I like SQL Server a lot, but I don’t think I’d use the expensive SQL Server licenses to stage report data. Something open source like PostgreSQL might be a better choice.

  • *Bump – Staring down the barrel of 2017 – what do you reckon now, Brent? Think we need an updated view as per the World of Ozar 😉

    • Gerhard – well, I’ll pose that to you first: looking at the post, do you believe it still stands, or is there anything that I was way off on?

      • Yeah, I think your assessment is still accurate – though seeing a bit more push to migrate off 2005/2008 to 2012 at least. It’s still driven by IT rather than business (helps when you waive around a MS bulletin about end of life… but even then there is little real drive to do so, depends on the company culture). And as you said – no real demand for all the nice toys and features – simply cost too much. Budgets aint what it used to be…

        I’m just trying to get my head around what my role as a consultant will look like in 5 – 10 years and how to stay relevant. At the moment, my answer is actively hone my “basic” skills so they never atrophy, use Powershell more (gosh, this stuff is really cool!), expand into what Boris (in another comment above…) mentioned as “supporting tech” (so virtualization, SAN and NAS technologies, storage coupled with new funky ways SQL interacts with them) and actually dipping into BI a bit more (I see WAY WAY **WAAAAY** more roles available for BI then straight up prod support, in the U.K at least).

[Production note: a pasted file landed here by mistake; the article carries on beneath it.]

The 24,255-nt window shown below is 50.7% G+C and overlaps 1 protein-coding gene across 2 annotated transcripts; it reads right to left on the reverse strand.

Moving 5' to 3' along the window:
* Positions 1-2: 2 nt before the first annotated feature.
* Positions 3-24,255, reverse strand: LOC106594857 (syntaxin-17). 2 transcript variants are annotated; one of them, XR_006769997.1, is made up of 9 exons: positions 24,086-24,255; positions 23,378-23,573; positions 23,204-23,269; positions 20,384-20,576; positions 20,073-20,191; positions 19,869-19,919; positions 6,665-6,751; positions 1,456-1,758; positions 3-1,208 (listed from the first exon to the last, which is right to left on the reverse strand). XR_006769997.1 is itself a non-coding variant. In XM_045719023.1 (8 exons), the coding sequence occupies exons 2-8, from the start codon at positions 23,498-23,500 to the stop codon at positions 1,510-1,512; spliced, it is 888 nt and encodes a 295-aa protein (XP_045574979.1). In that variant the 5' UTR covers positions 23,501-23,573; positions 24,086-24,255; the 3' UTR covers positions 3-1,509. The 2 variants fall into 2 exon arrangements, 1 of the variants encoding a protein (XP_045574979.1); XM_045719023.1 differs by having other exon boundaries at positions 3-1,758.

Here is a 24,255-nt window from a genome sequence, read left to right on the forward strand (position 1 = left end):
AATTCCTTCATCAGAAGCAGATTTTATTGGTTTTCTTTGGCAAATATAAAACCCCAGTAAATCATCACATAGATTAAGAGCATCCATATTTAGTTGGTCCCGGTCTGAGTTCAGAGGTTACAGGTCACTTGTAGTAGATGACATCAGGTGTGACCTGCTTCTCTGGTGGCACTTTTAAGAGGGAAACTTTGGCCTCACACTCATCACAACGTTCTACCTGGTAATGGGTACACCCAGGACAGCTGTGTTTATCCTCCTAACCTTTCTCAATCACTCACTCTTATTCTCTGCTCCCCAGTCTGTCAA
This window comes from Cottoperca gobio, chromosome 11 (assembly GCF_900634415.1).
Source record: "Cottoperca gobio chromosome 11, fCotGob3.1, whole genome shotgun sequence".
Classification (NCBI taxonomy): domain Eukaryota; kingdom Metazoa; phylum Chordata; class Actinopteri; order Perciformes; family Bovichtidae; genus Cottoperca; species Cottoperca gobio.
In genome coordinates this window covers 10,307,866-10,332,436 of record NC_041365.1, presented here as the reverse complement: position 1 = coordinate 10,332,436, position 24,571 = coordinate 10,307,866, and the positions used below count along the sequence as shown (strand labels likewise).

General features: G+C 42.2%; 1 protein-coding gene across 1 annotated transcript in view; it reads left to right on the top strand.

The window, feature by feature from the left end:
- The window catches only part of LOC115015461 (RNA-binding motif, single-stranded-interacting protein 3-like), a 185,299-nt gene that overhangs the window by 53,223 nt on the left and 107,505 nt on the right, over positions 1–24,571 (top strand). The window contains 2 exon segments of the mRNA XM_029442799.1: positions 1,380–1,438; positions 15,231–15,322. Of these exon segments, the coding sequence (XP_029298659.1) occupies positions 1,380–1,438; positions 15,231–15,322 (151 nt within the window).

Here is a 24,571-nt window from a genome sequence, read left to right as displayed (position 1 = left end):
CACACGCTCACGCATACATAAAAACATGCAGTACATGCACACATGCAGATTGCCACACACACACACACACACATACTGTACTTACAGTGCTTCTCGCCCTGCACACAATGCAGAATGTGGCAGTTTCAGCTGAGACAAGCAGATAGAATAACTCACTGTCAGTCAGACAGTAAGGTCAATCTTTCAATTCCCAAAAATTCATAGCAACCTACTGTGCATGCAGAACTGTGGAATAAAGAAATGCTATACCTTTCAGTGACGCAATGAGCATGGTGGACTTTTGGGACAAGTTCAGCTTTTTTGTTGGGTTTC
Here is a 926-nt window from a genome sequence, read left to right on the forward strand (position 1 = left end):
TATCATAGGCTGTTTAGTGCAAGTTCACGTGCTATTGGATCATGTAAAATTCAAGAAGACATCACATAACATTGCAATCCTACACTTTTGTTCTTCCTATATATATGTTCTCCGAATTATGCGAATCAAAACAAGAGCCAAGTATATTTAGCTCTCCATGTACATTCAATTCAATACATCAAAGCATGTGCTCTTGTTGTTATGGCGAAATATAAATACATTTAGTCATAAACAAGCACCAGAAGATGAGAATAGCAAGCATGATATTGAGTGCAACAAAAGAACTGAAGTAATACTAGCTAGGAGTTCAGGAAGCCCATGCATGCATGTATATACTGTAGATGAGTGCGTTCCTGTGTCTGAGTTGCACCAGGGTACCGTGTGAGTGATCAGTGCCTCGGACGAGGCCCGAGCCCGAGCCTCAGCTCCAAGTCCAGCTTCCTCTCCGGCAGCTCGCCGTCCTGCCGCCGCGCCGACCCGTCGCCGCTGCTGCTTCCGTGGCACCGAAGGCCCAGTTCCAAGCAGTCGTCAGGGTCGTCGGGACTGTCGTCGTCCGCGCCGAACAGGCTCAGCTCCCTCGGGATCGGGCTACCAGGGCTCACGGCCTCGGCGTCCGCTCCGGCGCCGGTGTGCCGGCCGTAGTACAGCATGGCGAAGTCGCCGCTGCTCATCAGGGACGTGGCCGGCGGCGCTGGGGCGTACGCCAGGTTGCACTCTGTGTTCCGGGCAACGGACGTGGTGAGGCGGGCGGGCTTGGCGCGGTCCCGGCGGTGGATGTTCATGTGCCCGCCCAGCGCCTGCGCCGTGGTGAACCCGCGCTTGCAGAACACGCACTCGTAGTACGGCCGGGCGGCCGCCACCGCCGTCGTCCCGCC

• Recently reviewed the in-memory features of Sql Server 2016 which I believe will be the biggest feature in the next five years, but after this within 10 years, arrays of NVMe drives over PCIe storage networks will allow for completely new database architectures. After reviewing the in-memory feature, I think they are still limited a bit too much to be useful for my current project. After migrating a few features to this technology, found the learning curve for natively compiled procs, memory optimized tables, and their limitations is also higher than expected. But thankfully 2016 added outer join support! I hope MS keeps improving support for memory-optimized tables.

  • “Five years from now, in March 2018, what will be different about databases? ”

    It is in 3 weeks! 🙂